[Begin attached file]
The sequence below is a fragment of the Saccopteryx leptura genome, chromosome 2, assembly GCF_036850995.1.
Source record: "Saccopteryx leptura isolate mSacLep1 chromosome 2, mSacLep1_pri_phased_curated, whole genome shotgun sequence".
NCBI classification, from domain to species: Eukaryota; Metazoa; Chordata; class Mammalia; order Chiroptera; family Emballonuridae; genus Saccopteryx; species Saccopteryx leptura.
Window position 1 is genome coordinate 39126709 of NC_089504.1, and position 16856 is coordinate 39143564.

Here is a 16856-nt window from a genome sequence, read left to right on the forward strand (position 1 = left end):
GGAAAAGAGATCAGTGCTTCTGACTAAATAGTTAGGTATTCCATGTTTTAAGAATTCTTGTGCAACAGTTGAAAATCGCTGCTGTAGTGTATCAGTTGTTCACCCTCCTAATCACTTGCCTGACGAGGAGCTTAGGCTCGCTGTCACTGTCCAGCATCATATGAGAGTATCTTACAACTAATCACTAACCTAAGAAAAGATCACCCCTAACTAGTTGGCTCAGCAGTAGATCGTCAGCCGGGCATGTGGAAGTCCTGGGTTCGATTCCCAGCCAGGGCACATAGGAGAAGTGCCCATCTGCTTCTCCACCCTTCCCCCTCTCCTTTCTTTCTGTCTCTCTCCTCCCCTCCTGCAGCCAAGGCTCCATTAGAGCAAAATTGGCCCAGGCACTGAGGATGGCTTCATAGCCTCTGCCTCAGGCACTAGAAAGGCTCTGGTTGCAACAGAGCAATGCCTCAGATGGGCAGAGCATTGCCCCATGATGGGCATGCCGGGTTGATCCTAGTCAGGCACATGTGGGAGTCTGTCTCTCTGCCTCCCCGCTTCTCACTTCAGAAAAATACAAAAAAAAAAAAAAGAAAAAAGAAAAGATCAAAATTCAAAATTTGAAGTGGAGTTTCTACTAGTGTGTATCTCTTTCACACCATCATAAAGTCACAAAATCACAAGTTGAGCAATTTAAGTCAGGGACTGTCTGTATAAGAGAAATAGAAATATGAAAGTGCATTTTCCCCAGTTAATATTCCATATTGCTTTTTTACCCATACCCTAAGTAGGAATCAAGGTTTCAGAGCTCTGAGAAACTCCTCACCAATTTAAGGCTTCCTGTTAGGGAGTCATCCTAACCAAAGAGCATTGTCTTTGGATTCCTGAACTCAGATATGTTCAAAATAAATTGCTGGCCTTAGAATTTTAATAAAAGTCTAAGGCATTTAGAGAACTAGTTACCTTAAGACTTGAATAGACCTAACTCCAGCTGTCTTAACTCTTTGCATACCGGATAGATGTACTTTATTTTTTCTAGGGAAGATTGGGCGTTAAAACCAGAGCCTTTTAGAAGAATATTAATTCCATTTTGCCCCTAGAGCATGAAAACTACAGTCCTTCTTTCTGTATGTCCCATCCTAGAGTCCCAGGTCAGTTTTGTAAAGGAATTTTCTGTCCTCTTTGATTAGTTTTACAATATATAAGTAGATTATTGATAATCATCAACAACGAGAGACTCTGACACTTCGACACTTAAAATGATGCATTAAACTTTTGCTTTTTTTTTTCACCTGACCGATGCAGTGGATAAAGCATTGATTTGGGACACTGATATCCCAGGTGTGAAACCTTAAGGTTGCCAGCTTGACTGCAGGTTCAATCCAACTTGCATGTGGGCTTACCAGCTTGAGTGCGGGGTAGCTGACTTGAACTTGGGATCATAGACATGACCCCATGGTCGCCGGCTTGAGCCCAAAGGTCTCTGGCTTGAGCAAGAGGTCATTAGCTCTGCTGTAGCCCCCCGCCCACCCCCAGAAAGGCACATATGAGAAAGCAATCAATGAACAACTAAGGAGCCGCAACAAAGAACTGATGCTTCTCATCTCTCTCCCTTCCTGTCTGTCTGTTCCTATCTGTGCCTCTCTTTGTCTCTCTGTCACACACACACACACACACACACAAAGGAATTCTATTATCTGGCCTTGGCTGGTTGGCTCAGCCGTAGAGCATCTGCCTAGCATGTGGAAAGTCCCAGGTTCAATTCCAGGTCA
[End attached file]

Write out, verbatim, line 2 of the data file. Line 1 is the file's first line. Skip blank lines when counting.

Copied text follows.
Source record: "Saccopteryx leptura isolate mSacLep1 chromosome 2, mSacLep1_pri_phased_curated, whole genome shotgun sequence".